Drone deliveries have been a hot topic around Logistics Viewpoints the last few years. Last year, I wrote about the practicality of drone deliveries in the US. There have been three key delivery types that make the most sense. From what we have seen, the first is the delivery of medical supplies to remote areas. These supplies include blood, medical equipment, and medicine; the key is to get the supplies there quickly without having to traverse rough terrain. A second practical application is within the yard or warehouse for inventory management applications. PINC Solutions, for example, provides drones for use in yards and warehouses that make use of RFID for real time location of yard assets and inventory management processes within the warehouse. The third aspect we have seen is the use of drones to ferry supplies at ports. According to the University of Maryland Medical Center, for the very first time, a kidney scheduled for transplant was delivered by a drone. The drone was custom-built to monitor the organ in the air in real time as it was delivered on April 19 and send updates to personnel handling the transplant. While the majority of the public looks at drone deliveries as a way to get things as fast as possible, this latest use case shows that the greater good of humanity is probably the best use of drone deliveries.

The Rhine River, which is a major shipping route for commodities such as grains, minerals, coal and fuel products including heating oil in Germany, is being hampered by low water levels. Cargo vessels cannot navigate much of the Rhine in Germany when fully loaded after dry weather caused a drop in water levels. Traders said that from Duisburg and Cologne to south Germany the Rhine is too shallow for normal sailings, which means vessel operators impose surcharges on freight rates for cargo owners. This is not the first time that a lack of rain has caused issues with the Rhine. Last year, German companies faced supply bottlenecks and production problems due to a drought and heatwave, which led to unusually low water levels on the Rhine. With rain in the forecast, hopefully the river will allow goods to flow as usual.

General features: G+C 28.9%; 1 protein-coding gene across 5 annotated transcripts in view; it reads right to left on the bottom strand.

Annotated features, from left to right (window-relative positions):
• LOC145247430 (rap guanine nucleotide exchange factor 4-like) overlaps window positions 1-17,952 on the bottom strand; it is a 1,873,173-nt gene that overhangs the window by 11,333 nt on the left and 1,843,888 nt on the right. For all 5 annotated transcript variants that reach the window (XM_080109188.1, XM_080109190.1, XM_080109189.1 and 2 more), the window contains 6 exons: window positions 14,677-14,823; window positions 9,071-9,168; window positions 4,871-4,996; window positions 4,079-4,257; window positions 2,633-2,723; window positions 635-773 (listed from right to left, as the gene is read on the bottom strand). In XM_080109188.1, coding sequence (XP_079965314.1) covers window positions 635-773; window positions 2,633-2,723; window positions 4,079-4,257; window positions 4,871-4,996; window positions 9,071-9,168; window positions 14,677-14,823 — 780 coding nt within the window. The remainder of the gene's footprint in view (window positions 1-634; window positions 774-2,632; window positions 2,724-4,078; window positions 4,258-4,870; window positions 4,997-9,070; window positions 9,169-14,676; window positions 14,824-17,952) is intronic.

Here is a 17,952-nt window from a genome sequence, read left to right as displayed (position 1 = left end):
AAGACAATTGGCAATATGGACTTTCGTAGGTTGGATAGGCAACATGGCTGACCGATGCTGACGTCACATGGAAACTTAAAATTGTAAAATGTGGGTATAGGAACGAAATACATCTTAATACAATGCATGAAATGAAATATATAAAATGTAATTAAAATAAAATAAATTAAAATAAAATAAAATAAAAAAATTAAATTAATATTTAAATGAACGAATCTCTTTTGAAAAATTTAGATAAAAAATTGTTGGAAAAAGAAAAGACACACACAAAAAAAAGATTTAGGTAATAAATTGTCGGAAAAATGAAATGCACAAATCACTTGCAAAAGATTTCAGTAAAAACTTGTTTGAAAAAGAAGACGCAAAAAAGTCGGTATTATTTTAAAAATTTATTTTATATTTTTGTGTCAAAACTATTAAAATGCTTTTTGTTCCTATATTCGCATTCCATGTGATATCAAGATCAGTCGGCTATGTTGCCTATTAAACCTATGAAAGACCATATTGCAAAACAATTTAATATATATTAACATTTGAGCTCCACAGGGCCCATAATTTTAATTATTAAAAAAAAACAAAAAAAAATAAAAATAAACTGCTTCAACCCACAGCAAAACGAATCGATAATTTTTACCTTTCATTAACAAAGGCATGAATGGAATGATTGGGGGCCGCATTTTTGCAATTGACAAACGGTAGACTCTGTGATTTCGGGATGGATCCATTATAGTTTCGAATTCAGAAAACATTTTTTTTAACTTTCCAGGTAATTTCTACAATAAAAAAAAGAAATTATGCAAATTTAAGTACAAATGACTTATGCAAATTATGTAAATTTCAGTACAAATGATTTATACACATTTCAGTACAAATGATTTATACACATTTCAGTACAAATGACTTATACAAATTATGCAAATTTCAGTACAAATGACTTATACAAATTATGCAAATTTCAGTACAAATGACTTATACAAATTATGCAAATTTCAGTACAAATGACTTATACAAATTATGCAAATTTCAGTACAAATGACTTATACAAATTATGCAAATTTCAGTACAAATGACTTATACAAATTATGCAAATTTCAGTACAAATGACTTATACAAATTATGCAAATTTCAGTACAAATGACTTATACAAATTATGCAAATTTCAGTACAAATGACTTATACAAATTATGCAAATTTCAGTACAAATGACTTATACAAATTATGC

The home-delivery meal kit market is continuing to grow. Following a successful pilot, Wegmans Food Markets is expanding on its program to deliver meal kits to customers. While it is still only through select stores, Wegmans is expanding its partnership with DoorDash for last-mile delivery of meal kits. Accessed through the new Wegmans Meals 2GO app, the service is available at select locations. However, Wegmans aims to roll out Meals 2GO to more than 40 stores by the end of the year, as well as to additional locations in 2020.  Wegmans said Meals 2GO orders of $20 or more for lunch, dinner or “anytime in between” can be delivered via DoorDash in an approximately five-mile radius of participating stores. Items available for delivery include sushi, pizza, wings, subs, salads, soups, hot “wokery” (Asian), ready-to-heat meals, desserts and beverages.

And finally, speaking of the expanding market of food delivery, Postmates is pushing hard ahead of its expected IPO later this year. According to the company, Postmates has launched in 1,000 new cities since December. This brings the total number of markets up to 3,500 cities across all 50 states. The company says it now reaches 70 percent of US households and delivers food from some 500,000 restaurants, helping it to compete with food-delivery powerhouses Uber Eats and DoorDash.

That’s all for this week. Enjoy the weekend and the song off the week, Jon Bon Jovi’s Blaze of Glory.